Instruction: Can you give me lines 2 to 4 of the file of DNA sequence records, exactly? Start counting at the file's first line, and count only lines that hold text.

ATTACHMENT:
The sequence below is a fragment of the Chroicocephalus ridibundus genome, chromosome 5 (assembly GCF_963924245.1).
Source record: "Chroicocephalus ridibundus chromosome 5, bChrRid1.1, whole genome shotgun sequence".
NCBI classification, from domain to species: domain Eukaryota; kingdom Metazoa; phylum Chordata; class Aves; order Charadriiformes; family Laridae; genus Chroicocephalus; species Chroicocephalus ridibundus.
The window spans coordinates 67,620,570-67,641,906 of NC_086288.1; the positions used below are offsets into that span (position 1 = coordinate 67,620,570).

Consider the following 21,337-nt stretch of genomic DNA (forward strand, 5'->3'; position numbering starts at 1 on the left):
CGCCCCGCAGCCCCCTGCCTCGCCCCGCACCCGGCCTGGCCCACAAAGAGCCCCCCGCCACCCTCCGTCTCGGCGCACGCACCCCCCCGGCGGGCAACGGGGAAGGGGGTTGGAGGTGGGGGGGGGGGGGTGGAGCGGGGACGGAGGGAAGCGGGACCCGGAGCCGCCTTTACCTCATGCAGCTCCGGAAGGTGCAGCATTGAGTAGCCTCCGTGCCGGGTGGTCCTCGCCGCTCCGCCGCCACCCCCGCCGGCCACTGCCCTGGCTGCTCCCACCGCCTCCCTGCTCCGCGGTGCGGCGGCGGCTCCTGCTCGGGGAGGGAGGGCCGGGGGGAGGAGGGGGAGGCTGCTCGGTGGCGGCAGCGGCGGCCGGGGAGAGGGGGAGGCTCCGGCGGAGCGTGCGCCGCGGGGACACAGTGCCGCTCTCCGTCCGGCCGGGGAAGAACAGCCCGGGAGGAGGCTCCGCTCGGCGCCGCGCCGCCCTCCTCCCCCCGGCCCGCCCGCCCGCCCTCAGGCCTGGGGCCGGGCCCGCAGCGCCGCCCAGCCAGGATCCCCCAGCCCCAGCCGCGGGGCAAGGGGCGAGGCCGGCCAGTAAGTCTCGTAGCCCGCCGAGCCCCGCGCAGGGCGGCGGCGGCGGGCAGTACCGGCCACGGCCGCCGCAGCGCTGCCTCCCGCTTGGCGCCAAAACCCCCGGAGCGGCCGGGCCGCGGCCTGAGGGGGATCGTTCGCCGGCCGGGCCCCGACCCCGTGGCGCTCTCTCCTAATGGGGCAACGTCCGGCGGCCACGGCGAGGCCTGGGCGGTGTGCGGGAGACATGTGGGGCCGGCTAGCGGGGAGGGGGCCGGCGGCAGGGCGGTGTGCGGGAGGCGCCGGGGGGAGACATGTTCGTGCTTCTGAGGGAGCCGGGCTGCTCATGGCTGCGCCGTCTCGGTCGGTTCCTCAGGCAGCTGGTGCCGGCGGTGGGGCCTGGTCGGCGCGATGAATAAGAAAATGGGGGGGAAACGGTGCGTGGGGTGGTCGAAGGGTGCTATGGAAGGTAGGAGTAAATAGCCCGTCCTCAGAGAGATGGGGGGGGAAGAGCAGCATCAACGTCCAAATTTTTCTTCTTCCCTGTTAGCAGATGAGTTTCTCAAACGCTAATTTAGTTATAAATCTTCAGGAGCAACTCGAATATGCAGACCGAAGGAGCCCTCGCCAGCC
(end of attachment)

Source record: "Chroicocephalus ridibundus chromosome 5, bChrRid1.1, whole genome shotgun sequence".
NCBI classification, from domain to species: domain Eukaryota; kingdom Metazoa; phylum Chordata; class Aves; order Charadriiformes; family Laridae; genus Chroicocephalus; species Chroicocephalus ridibundus.
The window spans coordinates 67,620,570-67,641,906 of NC_086288.1; the positions used below are offsets into that span (position 1 = coordinate 67,620,570).